Oman country profile
- 28 September 2016
- From the section Middle East
The oldest independent state in the Arab world, Oman is one of the more traditional countries in the Gulf region and was, until the 1970s, one of the most isolated.
It is strategically placed at the mouth of the Gulf at south-east corner of the Arabian Peninsula and, in the 19th century, vied with Portugal and Britain for influence in the Gulf and Indian Ocean.
The country has so far been spared the militant Islamist violence that has plagued some of its neighbours.
Oman has not been immune from the groundswell of political dissent in the region, however. Protests in 2011 demanding reforms were dispersed by riot police, and the government began a crackdown on internet criticism the following year.
Head of state: Qaboos Bin Said Al Said
Qaboos Bin Said Al Said has been Oman's sultan, prime minister and foreign minister since he seized power from his father, Said Bin Taimur, in 1970.
He also serves as the head of the defence and finance ministries.
His policies have proved popular in spite of the lack of a democratic government.
Under his rule, oil revenues have been used to develop the country's infrastructure.
Sultan Qaboos responded to a rare outbreak of discontent in 2011, following a wave of pro-democracy protests across the Arab world, by promising more jobs and benefits.
The government operates the main broadcasters and censorship is widespread.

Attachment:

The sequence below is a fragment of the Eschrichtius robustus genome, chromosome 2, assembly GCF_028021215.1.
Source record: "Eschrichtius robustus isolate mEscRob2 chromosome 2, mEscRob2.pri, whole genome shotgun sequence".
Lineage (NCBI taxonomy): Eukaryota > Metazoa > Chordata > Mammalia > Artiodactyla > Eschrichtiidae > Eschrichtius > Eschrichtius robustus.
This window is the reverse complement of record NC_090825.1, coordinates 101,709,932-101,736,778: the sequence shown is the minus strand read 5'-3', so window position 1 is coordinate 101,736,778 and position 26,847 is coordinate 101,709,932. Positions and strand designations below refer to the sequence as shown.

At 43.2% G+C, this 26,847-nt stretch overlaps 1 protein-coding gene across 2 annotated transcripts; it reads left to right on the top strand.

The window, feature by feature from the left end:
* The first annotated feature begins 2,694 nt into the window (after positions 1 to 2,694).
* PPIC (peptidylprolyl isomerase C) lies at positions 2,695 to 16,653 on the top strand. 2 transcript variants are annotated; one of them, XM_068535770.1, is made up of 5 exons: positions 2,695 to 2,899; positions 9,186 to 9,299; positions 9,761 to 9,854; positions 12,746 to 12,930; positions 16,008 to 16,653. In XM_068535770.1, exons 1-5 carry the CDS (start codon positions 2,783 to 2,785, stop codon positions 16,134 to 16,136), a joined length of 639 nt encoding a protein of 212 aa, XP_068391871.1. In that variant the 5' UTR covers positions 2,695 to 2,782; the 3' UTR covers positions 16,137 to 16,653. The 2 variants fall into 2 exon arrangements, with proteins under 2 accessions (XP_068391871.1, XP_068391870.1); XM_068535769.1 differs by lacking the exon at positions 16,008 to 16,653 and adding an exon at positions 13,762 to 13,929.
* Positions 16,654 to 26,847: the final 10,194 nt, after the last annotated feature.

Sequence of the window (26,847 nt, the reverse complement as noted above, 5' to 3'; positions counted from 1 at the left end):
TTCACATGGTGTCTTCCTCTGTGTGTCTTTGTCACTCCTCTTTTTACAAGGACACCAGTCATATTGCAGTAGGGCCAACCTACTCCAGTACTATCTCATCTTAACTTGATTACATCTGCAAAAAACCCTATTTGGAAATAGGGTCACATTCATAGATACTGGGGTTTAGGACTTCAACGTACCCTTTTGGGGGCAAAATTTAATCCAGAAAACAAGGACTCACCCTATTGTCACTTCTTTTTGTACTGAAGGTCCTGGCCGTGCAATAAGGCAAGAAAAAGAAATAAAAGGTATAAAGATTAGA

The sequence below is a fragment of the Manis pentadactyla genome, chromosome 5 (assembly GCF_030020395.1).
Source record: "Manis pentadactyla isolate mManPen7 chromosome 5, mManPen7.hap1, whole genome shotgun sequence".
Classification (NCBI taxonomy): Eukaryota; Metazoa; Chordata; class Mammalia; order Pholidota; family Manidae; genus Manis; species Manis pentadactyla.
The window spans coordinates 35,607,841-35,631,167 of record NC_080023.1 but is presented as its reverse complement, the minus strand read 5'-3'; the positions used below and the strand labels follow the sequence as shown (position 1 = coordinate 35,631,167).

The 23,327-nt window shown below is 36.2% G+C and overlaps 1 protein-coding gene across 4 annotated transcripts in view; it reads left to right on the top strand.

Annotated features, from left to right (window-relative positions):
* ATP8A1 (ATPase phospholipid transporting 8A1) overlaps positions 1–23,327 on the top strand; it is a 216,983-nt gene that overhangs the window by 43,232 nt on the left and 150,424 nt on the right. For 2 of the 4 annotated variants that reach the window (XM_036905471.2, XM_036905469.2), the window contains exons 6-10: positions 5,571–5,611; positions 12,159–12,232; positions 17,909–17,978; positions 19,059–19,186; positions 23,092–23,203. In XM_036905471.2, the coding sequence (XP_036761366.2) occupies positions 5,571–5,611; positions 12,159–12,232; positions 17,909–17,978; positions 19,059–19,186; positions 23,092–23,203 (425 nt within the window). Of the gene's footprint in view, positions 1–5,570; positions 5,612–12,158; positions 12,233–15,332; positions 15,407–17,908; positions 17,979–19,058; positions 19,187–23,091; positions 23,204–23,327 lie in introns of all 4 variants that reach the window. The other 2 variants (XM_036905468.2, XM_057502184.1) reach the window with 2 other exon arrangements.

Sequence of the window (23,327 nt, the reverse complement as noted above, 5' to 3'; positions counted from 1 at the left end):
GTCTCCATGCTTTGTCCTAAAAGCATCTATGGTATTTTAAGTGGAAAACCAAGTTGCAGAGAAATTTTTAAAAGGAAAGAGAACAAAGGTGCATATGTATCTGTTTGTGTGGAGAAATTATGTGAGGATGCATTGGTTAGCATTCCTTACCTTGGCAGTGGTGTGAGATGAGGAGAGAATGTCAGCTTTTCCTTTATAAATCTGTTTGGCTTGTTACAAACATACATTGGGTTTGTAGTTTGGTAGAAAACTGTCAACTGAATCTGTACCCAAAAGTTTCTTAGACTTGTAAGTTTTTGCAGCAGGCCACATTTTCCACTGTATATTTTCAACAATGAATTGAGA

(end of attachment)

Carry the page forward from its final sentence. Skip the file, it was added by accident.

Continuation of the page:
The advocacy group Freedom House say Oman's press law, "one of the most restrictive media laws in the Arab world, ensures that the media remain censored and subdued".
Oman has a sophisticated telecommunication infrastructure, but mobile phone calls, emails and chat rooms are monitored. There is also extensive filtering of social media.
Some key dates in Oman's history:
700s AD - Onset of Arab domination and the introduction of Islam.
1737 - Persians invade and are driven out in 1749, when the Al Bu Said dynasty comes to power, which continues to rule to this day.
1913 - Control of the country splits. The interior is ruled by Ibadite imams and the coastal areas by the sultan. Under a British-brokered agreement in 1920 the sultan recognises the autonomy of the interior. Sultan Said bin Taimur regains control of the interior in 1959.
1964 - Oil reserves are discovered; extraction begins in 1967.
1970 - The sultan is overthrown by his son in a bloodless coup. Sultan Qaboos bin Said begins a liberalisation and modernisation programme.
2002 - Sultan Qaboos extends voting rights to all citizens over the age of 21.
2011 - Protesters demand jobs and political reform. One demonstrator is shot dead by police. Sultan Qaboos reacts by promising jobs and benefits.